Smoking: My Rebellion

I started smoking at the age of nineteen. Not because I had a “bad” group of friends or because I was going through things in my life that could only be cured by tobacco. Of course my eventual “addiction” and regularity of smoking came as a result of things I thought would be cured by smoking.

I have always loved the smell of cigarette smoke. This was a result of childhood memories of travelling with my parents and waiting in airport rooms that had a beautiful smell of coffee mixed with cigarettes. My dad also had a white friend who I have very fond memories of to this day even though I have not seen her in over fifteen years. She also occasionally smelt like cigarettes and coffee whenever she came to visit us and brought us gifts or took us out (funny enough, I remember now that my first ever art set came from her and as a result I have always had a thing for drawing/creating).

As a child, I equated the smell of cigarettes to adventure, freedom and excitement. There was always a sense of not knowing, of discovery, of new places to visit, new people to see, new experiences to feel. As a teenager, my smoking became my symbol for rebellion.

My rebellion was targeted towards society and everyone who had thought that I had changed as a result of my smoking. That I was less moral, less smarter, less gifted, more worldly, more sluttier, as if my smoking had finally opened up my eyes to the dark ways of the world and my morals and “right upbringing” had followed my eyes into this darkness.

So I started smoking more often, more publicly. Just to see the disapproving looks on people’s faces. I loved to watch people judge me, I still do. My favorite moments are actually right after a meeting of some sort, after I have shown them how smart and likeable I am, I go out and smoke a cigarette. When I come back in I am always asked questions such as, “wow, you smoke? I had no idea! You seemed more together” (I really don’t know what that means) or, “you’re so smart for a smoker” or “you’re too pretty to smoke”.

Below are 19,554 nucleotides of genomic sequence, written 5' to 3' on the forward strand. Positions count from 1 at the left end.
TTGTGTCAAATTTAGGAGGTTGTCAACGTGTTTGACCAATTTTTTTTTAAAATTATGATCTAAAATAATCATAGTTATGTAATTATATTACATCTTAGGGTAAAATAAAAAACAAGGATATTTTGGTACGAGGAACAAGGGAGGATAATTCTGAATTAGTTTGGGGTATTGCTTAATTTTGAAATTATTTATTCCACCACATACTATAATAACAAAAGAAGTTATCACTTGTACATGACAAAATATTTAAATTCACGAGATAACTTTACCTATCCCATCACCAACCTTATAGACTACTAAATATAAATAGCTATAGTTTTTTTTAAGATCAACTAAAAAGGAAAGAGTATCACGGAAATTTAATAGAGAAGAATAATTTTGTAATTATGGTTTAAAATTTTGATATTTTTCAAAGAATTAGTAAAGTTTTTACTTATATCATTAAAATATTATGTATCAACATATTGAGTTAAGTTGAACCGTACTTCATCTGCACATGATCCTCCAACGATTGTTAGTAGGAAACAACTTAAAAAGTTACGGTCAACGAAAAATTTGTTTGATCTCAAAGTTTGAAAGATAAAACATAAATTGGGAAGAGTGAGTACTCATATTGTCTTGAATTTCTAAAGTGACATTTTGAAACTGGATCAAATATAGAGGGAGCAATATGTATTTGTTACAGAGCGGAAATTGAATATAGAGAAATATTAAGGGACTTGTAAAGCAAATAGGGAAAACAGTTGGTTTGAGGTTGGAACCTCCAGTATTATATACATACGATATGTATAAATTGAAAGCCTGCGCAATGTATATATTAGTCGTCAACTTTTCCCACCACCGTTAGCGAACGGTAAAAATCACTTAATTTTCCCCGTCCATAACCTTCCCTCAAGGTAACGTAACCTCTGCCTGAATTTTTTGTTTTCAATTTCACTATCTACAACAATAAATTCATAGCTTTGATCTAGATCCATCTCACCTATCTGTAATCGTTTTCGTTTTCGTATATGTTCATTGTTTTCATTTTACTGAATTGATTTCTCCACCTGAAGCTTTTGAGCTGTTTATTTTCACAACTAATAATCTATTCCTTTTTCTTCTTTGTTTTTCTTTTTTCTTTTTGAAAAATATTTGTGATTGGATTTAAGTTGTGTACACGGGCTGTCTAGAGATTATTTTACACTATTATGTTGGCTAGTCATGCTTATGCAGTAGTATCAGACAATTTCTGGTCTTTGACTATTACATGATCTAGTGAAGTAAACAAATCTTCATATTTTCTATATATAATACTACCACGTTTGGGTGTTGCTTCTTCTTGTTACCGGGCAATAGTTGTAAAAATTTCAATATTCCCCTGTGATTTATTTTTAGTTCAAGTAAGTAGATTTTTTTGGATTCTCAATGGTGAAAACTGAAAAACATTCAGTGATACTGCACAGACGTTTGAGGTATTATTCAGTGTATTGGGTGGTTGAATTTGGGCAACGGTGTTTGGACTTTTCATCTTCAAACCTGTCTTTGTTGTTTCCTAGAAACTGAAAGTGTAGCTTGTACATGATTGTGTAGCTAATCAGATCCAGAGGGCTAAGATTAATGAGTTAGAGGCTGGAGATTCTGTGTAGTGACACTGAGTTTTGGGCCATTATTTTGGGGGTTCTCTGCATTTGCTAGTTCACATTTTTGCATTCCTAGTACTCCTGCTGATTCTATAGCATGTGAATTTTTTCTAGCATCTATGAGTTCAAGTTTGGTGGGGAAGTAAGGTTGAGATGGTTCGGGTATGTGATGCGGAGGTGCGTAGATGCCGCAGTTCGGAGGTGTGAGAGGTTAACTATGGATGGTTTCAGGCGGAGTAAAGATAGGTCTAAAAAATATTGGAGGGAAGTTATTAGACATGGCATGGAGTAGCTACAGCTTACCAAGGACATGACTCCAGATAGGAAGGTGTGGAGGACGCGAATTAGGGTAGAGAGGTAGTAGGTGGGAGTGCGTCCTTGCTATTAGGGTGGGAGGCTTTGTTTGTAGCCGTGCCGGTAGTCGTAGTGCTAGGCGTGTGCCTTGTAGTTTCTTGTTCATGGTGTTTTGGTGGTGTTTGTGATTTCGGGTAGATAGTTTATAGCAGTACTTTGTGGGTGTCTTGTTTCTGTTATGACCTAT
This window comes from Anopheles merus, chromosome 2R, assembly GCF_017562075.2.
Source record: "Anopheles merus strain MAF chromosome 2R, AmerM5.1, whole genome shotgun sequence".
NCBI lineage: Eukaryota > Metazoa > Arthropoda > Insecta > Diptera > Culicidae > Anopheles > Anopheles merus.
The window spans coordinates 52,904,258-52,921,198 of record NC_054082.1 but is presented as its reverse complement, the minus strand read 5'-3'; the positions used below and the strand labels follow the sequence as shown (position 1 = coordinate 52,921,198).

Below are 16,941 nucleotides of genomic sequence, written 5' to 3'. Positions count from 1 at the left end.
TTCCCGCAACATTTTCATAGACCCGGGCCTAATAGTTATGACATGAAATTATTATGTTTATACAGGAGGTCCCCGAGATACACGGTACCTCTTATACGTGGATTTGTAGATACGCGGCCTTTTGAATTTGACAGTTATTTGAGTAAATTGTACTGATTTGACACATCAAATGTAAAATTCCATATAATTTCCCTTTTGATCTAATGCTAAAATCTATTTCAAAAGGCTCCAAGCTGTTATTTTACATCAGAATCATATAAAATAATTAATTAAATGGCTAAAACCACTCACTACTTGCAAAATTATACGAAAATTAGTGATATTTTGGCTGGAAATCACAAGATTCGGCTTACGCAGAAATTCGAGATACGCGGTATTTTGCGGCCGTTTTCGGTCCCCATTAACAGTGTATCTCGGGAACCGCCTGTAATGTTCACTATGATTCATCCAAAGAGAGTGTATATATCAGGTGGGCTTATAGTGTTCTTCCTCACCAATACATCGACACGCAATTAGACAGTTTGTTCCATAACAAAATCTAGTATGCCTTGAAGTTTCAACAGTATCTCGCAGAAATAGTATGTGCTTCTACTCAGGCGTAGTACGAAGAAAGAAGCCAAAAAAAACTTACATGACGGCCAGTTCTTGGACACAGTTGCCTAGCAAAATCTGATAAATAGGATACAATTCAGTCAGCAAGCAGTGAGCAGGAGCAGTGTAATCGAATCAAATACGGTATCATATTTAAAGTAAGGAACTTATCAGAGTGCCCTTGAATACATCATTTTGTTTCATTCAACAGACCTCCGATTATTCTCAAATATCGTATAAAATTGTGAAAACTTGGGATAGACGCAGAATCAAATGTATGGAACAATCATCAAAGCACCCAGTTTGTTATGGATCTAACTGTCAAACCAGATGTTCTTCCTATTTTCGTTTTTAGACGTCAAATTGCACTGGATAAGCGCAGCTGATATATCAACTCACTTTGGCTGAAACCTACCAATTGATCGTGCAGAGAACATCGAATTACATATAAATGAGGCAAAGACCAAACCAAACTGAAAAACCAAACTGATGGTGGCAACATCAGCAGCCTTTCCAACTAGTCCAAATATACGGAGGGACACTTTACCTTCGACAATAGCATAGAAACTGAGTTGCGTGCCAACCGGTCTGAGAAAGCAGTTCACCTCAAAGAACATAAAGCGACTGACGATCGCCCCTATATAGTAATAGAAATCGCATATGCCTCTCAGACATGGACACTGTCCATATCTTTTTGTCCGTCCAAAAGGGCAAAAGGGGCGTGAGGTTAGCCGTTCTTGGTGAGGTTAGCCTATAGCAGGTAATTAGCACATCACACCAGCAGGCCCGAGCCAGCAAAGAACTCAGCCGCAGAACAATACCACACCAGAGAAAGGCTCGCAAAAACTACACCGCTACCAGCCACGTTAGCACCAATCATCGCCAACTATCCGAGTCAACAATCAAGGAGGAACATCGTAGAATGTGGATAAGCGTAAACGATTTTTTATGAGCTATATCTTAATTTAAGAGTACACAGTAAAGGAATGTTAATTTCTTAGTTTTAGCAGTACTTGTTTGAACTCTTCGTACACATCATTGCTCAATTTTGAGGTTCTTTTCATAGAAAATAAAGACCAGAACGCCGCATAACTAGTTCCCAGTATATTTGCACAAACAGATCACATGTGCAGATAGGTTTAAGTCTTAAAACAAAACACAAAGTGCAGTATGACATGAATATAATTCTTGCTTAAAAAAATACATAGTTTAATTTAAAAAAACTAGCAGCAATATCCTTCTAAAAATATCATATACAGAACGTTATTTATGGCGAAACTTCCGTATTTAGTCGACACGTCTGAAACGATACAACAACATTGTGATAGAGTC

But you know what I love the most about this? Is the fact that these small minded people will go home and think about me, think about what they thought about me before they found out I smoked and after they found out I smoked. I like to think that I tricked their little judgmental minds into realizing that women who smoke are not necessarily stupid, that we are not always whores (according to the African social understanding of black women who smoke) and even if we are stupid and whores, so what?

I am getting older now and I really don’t care much about this small rebellion of mine anymore. But I was thinking about all this as I had my morning cigarette. People like to ask me if I will ever quit smoking. And I don’t really know.


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